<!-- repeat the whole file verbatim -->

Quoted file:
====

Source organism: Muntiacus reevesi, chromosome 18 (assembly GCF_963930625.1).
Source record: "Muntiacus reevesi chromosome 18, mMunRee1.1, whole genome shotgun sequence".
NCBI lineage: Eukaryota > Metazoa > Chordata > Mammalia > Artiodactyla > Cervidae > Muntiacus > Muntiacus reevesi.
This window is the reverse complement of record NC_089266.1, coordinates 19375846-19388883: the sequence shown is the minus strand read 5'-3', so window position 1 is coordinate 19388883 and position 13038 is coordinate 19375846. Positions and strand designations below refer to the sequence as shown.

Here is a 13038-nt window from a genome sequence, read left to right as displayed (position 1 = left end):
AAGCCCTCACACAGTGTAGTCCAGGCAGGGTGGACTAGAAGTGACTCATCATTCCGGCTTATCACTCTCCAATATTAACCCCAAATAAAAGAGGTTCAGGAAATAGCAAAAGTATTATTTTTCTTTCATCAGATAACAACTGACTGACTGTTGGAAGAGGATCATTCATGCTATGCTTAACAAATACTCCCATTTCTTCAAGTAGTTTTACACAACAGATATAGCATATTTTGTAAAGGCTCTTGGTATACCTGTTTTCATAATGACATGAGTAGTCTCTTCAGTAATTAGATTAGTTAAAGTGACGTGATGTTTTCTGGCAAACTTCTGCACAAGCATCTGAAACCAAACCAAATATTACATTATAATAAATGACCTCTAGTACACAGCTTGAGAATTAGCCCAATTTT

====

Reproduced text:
Source organism: Muntiacus reevesi, chromosome 18 (assembly GCF_963930625.1).
Source record: "Muntiacus reevesi chromosome 18, mMunRee1.1, whole genome shotgun sequence".
NCBI lineage: Eukaryota > Metazoa > Chordata > Mammalia > Artiodactyla > Cervidae > Muntiacus > Muntiacus reevesi.
This window is the reverse complement of record NC_089266.1, coordinates 19375846-19388883: the sequence shown is the minus strand read 5'-3', so window position 1 is coordinate 19388883 and position 13038 is coordinate 19375846. Positions and strand designations below refer to the sequence as shown.

Here is a 13038-nt window from a genome sequence, read left to right as displayed (position 1 = left end):
AAGCCCTCACACAGTGTAGTCCAGGCAGGGTGGACTAGAAGTGACTCATCATTCCGGCTTATCACTCTCCAATATTAACCCCAAATAAAAGAGGTTCAGGAAATAGCAAAAGTATTATTTTTCTTTCATCAGATAACAACTGACTGACTGTTGGAAGAGGATCATTCATGCTATGCTTAACAAATACTCCCATTTCTTCAAGTAGTTTTACACAACAGATATAGCATATTTTGTAAAGGCTCTTGGTATACCTGTTTTCATAATGACATGAGTAGTCTCTTCAGTAATTAGATTAGTTAAAGTGACGTGATGTTTTCTGGCAAACTTCTGCACAAGCATCTGAAACCAAACCAAATATTACATTATAATAAATGACCTCTAGTACACAGCTTGAGAATTAGCCCAATTTT